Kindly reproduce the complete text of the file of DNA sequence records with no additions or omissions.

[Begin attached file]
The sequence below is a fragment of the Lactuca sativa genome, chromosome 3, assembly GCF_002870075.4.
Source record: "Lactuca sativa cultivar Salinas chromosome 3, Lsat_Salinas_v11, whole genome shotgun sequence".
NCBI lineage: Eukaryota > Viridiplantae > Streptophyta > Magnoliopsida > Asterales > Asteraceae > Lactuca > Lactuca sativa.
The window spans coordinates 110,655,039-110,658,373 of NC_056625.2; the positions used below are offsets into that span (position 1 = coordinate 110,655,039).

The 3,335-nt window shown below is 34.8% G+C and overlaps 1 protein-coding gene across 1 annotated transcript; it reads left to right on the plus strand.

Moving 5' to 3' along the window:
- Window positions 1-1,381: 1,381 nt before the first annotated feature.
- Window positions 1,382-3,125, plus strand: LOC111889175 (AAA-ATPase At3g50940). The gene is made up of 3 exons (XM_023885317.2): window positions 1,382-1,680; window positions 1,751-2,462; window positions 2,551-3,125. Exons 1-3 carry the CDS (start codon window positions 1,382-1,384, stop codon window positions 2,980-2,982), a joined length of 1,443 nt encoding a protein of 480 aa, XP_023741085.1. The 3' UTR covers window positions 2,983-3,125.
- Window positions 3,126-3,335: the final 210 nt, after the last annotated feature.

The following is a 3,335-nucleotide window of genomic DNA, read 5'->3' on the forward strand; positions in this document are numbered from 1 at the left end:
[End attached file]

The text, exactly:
The sequence below is a fragment of the Lactuca sativa genome, chromosome 3, assembly GCF_002870075.4.
Source record: "Lactuca sativa cultivar Salinas chromosome 3, Lsat_Salinas_v11, whole genome shotgun sequence".
NCBI lineage: Eukaryota > Viridiplantae > Streptophyta > Magnoliopsida > Asterales > Asteraceae > Lactuca > Lactuca sativa.
The window spans coordinates 110,655,039-110,658,373 of NC_056625.2; the positions used below are offsets into that span (position 1 = coordinate 110,655,039).

The 3,335-nt window shown below is 34.8% G+C and overlaps 1 protein-coding gene across 1 annotated transcript; it reads left to right on the plus strand.

Moving 5' to 3' along the window:
- Window positions 1-1,381: 1,381 nt before the first annotated feature.
- Window positions 1,382-3,125, plus strand: LOC111889175 (AAA-ATPase At3g50940). The gene is made up of 3 exons (XM_023885317.2): window positions 1,382-1,680; window positions 1,751-2,462; window positions 2,551-3,125. Exons 1-3 carry the CDS (start codon window positions 1,382-1,384, stop codon window positions 2,980-2,982), a joined length of 1,443 nt encoding a protein of 480 aa, XP_023741085.1. The 3' UTR covers window positions 2,983-3,125.
- Window positions 3,126-3,335: the final 210 nt, after the last annotated feature.

The following is a 3,335-nucleotide window of genomic DNA, read 5'->3' on the forward strand; positions in this document are numbered from 1 at the left end: